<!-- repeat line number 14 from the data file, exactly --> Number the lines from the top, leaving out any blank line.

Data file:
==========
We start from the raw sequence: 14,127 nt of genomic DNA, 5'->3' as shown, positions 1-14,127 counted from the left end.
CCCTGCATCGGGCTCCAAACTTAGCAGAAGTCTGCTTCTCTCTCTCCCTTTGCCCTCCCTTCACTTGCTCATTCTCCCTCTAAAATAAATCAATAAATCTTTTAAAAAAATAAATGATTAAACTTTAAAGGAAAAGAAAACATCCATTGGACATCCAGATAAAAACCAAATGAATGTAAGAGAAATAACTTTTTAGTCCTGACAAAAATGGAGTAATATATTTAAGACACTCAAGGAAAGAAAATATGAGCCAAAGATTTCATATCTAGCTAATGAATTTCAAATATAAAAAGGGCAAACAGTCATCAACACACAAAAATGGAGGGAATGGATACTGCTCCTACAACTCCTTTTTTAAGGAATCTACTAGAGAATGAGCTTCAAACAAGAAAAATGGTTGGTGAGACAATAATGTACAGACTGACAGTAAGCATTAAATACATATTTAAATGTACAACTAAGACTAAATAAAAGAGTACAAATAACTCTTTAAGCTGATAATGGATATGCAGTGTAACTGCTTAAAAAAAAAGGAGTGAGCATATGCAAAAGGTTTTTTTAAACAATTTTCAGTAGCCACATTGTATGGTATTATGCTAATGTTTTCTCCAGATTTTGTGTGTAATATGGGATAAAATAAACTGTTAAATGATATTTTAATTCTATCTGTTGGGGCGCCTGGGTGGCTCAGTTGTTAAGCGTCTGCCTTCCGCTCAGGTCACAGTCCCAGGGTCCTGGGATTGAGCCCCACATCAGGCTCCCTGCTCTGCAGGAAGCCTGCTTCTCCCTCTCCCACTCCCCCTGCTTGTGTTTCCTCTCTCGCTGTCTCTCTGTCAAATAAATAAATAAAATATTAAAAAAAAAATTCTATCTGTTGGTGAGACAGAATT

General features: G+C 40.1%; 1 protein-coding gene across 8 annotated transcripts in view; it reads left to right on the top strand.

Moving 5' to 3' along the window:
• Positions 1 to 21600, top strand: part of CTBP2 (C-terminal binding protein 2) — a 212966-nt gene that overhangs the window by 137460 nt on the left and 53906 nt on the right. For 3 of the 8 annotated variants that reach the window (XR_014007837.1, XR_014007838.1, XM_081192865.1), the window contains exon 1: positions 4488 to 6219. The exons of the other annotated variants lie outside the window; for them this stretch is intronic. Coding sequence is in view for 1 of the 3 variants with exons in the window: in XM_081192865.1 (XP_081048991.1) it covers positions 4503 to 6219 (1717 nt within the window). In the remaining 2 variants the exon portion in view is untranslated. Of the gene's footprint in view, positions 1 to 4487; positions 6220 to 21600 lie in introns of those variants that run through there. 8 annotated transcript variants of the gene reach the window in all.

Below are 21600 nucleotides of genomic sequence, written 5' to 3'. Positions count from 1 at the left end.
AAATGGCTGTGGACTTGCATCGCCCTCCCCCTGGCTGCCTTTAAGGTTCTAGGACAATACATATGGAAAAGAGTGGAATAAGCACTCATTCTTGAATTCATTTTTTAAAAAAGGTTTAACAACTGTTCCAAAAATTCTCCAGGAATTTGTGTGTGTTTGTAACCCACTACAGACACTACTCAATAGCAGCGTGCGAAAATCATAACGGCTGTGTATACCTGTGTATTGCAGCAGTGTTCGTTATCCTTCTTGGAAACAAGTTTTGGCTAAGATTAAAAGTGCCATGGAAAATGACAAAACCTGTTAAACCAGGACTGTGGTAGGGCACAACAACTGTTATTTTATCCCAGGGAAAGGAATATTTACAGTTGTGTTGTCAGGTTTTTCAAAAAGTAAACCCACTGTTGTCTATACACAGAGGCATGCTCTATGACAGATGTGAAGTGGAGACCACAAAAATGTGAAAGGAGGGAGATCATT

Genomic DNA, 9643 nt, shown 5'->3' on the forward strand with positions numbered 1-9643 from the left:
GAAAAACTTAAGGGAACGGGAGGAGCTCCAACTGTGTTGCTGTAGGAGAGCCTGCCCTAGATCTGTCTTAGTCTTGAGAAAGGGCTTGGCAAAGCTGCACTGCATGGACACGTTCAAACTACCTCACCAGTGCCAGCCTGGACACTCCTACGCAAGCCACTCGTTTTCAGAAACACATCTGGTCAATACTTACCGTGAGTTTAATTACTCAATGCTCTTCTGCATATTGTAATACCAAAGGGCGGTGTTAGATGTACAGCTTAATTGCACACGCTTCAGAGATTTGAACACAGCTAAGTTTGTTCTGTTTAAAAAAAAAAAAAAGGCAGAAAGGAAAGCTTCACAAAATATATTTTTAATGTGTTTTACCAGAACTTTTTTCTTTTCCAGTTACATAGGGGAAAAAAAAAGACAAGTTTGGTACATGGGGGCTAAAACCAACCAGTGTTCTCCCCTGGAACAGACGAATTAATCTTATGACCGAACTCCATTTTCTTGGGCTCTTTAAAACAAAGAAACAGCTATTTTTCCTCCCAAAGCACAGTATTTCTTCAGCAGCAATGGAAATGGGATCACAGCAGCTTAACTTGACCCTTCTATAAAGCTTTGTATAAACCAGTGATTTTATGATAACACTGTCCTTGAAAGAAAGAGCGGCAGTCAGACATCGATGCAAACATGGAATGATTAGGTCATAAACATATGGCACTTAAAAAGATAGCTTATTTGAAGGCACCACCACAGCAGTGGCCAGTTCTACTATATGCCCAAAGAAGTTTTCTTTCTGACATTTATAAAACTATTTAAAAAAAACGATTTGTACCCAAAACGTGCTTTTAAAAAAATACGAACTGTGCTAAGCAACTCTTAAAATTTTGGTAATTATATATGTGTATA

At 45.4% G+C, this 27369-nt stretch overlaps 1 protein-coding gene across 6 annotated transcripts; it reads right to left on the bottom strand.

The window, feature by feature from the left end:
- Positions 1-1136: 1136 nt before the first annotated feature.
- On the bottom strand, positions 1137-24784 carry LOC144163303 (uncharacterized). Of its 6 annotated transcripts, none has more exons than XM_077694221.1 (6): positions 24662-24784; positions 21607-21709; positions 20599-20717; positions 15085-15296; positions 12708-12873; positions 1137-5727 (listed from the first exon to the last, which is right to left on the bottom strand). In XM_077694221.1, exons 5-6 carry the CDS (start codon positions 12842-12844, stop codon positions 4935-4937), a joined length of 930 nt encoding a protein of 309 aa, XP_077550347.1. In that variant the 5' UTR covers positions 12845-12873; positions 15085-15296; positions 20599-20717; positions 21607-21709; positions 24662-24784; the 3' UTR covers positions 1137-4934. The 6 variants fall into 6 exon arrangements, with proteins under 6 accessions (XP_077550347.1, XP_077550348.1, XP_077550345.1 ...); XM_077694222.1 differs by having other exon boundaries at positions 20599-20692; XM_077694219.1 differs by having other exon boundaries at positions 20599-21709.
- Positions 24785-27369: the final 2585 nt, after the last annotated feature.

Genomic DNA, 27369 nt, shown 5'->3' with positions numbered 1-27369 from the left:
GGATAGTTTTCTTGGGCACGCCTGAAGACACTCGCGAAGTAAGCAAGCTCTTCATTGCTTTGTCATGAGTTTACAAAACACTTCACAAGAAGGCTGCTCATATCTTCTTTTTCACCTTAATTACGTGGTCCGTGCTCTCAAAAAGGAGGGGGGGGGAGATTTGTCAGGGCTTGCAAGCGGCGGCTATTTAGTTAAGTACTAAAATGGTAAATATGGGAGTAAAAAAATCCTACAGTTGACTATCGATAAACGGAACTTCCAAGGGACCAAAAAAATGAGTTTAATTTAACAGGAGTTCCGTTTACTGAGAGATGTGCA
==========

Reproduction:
- Positions 24785-27369: the final 2585 nt, after the last annotated feature.